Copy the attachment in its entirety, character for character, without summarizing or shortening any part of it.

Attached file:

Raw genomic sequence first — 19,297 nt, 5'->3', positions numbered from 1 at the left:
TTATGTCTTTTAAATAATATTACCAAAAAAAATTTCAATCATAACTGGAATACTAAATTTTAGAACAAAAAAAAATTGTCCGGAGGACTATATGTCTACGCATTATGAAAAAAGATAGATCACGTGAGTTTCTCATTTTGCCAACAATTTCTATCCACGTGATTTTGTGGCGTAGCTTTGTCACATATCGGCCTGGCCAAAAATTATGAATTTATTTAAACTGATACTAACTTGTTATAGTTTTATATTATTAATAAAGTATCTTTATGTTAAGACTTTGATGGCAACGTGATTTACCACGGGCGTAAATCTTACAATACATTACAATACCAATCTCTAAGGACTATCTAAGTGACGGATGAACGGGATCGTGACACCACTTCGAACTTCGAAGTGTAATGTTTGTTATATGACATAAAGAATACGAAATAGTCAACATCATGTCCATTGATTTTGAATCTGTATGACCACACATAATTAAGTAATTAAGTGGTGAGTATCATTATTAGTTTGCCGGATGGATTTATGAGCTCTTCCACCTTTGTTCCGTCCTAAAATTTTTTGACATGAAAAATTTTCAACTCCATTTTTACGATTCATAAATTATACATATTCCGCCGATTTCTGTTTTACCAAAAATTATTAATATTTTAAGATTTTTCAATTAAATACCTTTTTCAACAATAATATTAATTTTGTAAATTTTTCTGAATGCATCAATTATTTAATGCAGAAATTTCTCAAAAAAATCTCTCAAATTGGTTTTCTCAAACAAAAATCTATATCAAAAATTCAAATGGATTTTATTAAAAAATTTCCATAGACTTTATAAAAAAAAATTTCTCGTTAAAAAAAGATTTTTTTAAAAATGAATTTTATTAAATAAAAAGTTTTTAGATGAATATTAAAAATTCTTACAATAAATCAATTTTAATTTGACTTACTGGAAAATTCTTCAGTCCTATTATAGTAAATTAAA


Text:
Raw genomic sequence first — 19,297 nt, 5'->3', positions numbered from 1 at the left:
TTATGTCTTTTAAATAATATTACCAAAAAAAATTTCAATCATAACTGGAATACTAAATTTTAGAACAAAAAAAAATTGTCCGGAGGACTATATGTCTACGCATTATGAAAAAAGATAGATCACGTGAGTTTCTCATTTTGCCAACAATTTCTATCCACGTGATTTTGTGGCGTAGCTTTGTCACATATCGGCCTGGCCAAAAATTATGAATTTATTTAAACTGATACTAACTTGTTATAGTTTTATATTATTAATAAAGTATCTTTATGTTAAGACTTTGATGGCAACGTGATTTACCACGGGCGTAAATCTTACAATACATTACAATACCAATCTCTAAGGACTATCTAAGTGACGGATGAACGGGATCGTGACACCACTTCGAACTTCGAAGTGTAATGTTTGTTATATGACATAAAGAATACGAAATAGTCAACATCATGTCCATTGATTTTGAATCTGTATGACCACACATAATTAAGTAATTAAGTGGTGAGTATCATTATTAGTTTGCCGGATGGATTTATGAGCTCTTCCACCTTTGTTCCGTCCTAAAATTTTTTGACATGAAAAATTTTCAACTCCATTTTTACGATTCATAAATTATACATATTCCGCCGATTTCTGTTTTACCAAAAATTATTAATATTTTAAGATTTTTCAATTAAATACCTTTTTCAACAATAATATTAATTTTGTAAATTTTTCTGAATGCATCAATTATTTAATGCAGAAATTTCTCAAAAAAATCTCTCAAATTGGTTTTCTCAAACAAAAATCTATATCAAAAATTCAAATGGATTTTATTAAAAAATTTCCATAGACTTTATAAAAAAAAATTTCTCGTTAAAAAAAGATTTTTTTAAAAATGAATTTTATTAAATAAAAAGTTTTTAGATGAATATTAAAAATTCTTACAATAAATCAATTTTAATTTGACTTACTGGAAAATTCTTCAGTCCTATTATAGTAAATTAAA